Many practices exist that improves the look and the health of a tree, and one of them is pruning. Pruning is a silvicultural and horticultural practice that involves selective removal of particular parts of a tree. This action is aimed at removing deadwood, sustaining or improving health, preparing seedlings for transplanting, redirecting/controlling growth, reducing likelihood from falling branches, and so forth. While you may hear some gardeners removing tree buds and roots, the most common pruning practice involves cutting off the branches.
That said; it is a tough balancing act finding the right amount of branches to trim off. If you cut too little, in the end, you will be leaving behind lots of unruly branches. Again, on the other hand, if you trim too much, you will be definitely threatening the health and structure of the tree. It seems cutting off all the branches have detrimental effects, and that is why this article tries to unravel the puzzle of what happens to a tree if such a case happens!
Consequences of pruning all the tree branches
The information presented in our article will assume that the tree owner cuts off all the side, top, and bottom branches so that a tree looks ugly and not-like a tree anymore. It is important to note that this kind of practice is sometimes inevitable if you are trying to force a tree to redirect all its energy into achieving better heights, perhaps from the central shoot. While that could be one of the reasons for completely removing all the branches, it has a myriad of consequences. Here below are some of the things that may happen after the action:
1). Increases the risk of diseases and infections
Any tree trimming option involves making a cut or a mark into the wood. By definition, this indeed is an injury to the plant. Just like in humans, cuts create open wounds on trees, and can easily allow pathogens and pests inside that may cause infections and disease. If a couple of cuts can pose a health risk, what about a case where all over the tree are wounds remaining after the entire branches have been removed!? Well, without the need of a calculator; infestation and infection is highly susceptible to a tree with all branches trimmed, and may even lead to death.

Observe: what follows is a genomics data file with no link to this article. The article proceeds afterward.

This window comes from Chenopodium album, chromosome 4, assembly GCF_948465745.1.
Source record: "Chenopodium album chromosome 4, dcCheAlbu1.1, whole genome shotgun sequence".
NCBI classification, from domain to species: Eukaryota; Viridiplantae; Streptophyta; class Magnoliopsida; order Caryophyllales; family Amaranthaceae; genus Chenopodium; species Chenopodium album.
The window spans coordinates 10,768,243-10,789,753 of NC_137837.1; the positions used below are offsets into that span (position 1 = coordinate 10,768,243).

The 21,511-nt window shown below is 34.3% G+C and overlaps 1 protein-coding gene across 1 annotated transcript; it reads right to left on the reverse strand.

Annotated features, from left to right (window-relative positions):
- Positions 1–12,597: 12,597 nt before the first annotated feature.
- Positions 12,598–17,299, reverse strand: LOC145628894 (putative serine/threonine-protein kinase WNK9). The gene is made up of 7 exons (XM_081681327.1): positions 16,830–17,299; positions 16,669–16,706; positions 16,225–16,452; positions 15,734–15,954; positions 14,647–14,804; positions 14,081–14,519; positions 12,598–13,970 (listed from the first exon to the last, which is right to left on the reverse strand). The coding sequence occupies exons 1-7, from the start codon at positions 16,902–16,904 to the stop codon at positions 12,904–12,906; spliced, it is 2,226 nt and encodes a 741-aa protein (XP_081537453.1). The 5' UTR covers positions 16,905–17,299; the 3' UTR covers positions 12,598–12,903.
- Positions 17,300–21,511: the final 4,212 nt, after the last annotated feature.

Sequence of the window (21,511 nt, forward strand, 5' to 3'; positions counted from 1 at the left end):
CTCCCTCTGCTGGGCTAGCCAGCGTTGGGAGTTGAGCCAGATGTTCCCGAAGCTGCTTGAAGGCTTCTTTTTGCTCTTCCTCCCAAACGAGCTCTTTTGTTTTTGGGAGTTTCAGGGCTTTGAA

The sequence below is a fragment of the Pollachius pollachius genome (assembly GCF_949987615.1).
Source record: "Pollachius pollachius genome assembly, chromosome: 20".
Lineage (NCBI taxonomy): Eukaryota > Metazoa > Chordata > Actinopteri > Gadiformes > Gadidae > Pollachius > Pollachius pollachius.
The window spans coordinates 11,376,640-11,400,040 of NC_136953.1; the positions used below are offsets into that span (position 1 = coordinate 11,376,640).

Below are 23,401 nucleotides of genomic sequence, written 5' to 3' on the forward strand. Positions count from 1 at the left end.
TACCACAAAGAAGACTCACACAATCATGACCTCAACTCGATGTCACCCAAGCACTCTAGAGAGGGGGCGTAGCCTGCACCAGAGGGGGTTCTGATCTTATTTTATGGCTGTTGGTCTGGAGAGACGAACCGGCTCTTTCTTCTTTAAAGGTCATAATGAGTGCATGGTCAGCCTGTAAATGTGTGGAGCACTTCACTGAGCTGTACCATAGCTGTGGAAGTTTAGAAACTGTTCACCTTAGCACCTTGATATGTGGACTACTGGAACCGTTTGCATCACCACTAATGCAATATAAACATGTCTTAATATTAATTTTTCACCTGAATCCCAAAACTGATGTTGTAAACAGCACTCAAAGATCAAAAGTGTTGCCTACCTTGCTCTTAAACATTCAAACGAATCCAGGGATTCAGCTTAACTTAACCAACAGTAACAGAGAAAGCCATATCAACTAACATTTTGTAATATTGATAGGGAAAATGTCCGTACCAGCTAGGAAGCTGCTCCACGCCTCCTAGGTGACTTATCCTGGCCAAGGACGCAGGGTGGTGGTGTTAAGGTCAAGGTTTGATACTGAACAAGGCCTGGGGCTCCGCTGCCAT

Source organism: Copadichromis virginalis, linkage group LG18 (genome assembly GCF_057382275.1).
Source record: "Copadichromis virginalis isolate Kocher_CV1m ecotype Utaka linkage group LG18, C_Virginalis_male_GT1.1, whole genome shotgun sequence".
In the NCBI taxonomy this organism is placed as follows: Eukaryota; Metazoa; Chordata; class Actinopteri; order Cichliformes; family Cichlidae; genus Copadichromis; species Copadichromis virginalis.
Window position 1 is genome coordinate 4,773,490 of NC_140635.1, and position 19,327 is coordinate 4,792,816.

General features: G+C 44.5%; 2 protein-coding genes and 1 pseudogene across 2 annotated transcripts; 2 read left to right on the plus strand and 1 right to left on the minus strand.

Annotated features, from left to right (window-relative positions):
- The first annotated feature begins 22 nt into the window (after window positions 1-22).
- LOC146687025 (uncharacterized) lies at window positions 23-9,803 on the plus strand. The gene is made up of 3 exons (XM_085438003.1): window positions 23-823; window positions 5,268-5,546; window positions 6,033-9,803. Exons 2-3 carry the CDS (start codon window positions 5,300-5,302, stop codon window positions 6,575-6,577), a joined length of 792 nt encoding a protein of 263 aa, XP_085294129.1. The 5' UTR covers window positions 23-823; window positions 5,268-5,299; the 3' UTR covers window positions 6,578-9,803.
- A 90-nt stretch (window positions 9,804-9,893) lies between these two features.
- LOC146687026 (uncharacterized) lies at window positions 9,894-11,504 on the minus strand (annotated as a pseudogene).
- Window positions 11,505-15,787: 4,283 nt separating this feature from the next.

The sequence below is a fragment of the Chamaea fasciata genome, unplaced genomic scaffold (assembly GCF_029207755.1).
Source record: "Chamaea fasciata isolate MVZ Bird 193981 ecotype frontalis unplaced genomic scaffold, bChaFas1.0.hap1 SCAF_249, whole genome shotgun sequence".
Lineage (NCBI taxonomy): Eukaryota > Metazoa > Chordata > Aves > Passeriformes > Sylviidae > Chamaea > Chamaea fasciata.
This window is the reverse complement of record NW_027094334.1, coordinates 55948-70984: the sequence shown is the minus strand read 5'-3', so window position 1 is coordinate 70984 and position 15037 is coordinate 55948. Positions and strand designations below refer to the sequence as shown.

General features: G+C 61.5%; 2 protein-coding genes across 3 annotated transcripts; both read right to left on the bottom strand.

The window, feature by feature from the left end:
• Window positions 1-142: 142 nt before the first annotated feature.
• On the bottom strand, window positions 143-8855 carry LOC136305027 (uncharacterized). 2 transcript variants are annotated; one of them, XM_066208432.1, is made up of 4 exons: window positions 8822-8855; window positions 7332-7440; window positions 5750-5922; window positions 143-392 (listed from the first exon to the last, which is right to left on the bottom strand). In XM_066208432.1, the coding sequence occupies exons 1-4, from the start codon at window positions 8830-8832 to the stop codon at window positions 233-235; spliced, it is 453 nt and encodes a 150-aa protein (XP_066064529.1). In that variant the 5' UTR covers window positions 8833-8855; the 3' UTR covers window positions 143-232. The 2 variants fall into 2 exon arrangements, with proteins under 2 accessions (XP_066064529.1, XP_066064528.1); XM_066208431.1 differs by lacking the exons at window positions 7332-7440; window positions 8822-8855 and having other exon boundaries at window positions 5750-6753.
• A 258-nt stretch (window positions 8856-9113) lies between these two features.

2). Slows growth rate
We all know that in most trees, branches host leaves, and leaves play the role of absorbing energy from the solar system so it can carry out photosynthesis processes. During this process, sunlight energy is converted to chlorophyll that feeds the tree. If there are no branches at all, it definitely means no food, resulting in a stagnated growth.
3). It results in an ugly tree
As a flashback, can you remember the tree you used to draw when you were in the kindergarten? Of course, there were beautiful and attractive to your eyes. Right? Fast forward, here is a tree that once had all its branches now has none. It loses its structure and natural form in entirety and chances are that it will never reform to its original shape. To say the least, it is an ugly looking plant, and it outwardly lowers the value of your property!
There may be other consequences of excessively removing the branches of a tree, but those mentioned above are the major ones. While this practice has its benefits, like making a plant increase its height, the challenges it comes along with it are overwhelming.
Puede haber otras consecuencias de remover excesivamente las ramas de un árbol, pero las mencionadas anteriormente son las principales. Si bien esta práctica tiene sus beneficios, como hacer que una planta aumente su altura, los desafíos que conlleva son abrumadores.